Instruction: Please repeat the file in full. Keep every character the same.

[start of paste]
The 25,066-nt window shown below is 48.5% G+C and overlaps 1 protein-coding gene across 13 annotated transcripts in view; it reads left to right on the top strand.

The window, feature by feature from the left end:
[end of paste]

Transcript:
The 25,066-nt window shown below is 48.5% G+C and overlaps 1 protein-coding gene across 13 annotated transcripts in view; it reads left to right on the top strand.

The window, feature by feature from the left end: